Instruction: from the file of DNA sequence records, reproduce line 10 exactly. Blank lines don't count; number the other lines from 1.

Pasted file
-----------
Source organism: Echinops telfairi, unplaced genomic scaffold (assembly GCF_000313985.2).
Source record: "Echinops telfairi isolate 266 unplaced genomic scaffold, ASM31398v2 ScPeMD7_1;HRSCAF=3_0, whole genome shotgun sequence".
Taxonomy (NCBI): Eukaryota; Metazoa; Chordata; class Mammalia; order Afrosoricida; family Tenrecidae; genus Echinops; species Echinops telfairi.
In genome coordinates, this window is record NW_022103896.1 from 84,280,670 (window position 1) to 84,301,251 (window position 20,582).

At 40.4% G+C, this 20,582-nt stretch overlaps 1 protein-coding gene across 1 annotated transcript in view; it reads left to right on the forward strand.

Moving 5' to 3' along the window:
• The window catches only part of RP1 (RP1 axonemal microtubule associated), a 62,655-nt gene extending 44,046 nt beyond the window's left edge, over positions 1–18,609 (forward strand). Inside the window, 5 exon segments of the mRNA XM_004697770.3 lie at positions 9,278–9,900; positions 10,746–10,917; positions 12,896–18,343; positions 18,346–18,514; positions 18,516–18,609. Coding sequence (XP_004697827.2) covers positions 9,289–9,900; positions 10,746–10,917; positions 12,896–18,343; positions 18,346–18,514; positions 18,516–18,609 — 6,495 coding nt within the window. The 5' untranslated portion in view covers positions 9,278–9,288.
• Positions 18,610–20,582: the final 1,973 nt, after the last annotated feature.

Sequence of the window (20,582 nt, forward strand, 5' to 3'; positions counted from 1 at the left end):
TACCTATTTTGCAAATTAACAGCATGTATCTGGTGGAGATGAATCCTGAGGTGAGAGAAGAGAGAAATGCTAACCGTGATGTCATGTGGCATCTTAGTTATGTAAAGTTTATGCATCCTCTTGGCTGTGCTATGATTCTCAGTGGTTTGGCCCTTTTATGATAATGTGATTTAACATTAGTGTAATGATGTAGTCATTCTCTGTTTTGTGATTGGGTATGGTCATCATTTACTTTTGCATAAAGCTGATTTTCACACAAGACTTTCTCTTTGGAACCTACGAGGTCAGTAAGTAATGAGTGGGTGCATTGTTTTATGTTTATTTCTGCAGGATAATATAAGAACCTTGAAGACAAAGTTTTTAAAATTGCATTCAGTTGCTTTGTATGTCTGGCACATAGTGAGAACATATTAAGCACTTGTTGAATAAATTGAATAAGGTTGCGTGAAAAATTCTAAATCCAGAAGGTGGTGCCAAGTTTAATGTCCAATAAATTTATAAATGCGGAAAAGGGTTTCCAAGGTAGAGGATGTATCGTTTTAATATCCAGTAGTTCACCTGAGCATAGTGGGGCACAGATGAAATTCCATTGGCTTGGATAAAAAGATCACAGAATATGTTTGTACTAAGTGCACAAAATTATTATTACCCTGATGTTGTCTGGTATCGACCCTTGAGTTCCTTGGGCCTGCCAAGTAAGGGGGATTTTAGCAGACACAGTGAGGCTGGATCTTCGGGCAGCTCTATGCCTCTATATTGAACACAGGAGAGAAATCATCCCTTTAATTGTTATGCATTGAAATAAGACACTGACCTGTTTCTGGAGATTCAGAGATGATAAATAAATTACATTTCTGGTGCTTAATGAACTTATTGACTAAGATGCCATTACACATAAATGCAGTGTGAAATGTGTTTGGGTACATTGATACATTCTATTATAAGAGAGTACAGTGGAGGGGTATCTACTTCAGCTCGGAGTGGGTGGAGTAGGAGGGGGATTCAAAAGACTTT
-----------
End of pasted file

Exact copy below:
TACCTATTTTGCAAATTAACAGCATGTATCTGGTGGAGATGAATCCTGAGGTGAGAGAAGAGAGAAATGCTAACCGTGATGTCATGTGGCATCTTAGTTATGTAAAGTTTATGCATCCTCTTGGCTGTGCTATGATTCTCAGTGGTTTGGCCCTTTTATGATAATGTGATTTAACATTAGTGTAATGATGTAGTCATTCTCTGTTTTGTGATTGGGTATGGTCATCATTTACTTTTGCATAAAGCTGATTTTCACACAAGACTTTCTCTTTGGAACCTACGAGGTCAGTAAGTAATGAGTGGGTGCATTGTTTTATGTTTATTTCTGCAGGATAATATAAGAACCTTGAAGACAAAGTTTTTAAAATTGCATTCAGTTGCTTTGTATGTCTGGCACATAGTGAGAACATATTAAGCACTTGTTGAATAAATTGAATAAGGTTGCGTGAAAAATTCTAAATCCAGAAGGTGGTGCCAAGTTTAATGTCCAATAAATTTATAAATGCGGAAAAGGGTTTCCAAGGTAGAGGATGTATCGTTTTAATATCCAGTAGTTCACCTGAGCATAGTGGGGCACAGATGAAATTCCATTGGCTTGGATAAAAAGATCACAGAATATGTTTGTACTAAGTGCACAAAATTATTATTACCCTGATGTTGTCTGGTATCGACCCTTGAGTTCCTTGGGCCTGCCAAGTAAGGGGGATTTTAGCAGACACAGTGAGGCTGGATCTTCGGGCAGCTCTATGCCTCTATATTGAACACAGGAGAGAAATCATCCCTTTAATTGTTATGCATTGAAATAAGACACTGACCTGTTTCTGGAGATTCAGAGATGATAAATAAATTACATTTCTGGTGCTTAATGAACTTATTGACTAAGATGCCATTACACATAAATGCAGTGTGAAATGTGTTTGGGTACATTGATACATTCTATTATAAGAGAGTACAGTGGAGGGGTATCTACTTCAGCTCGGAGTGGGTGGAGTAGGAGGGGGATTCAAAAGACTTT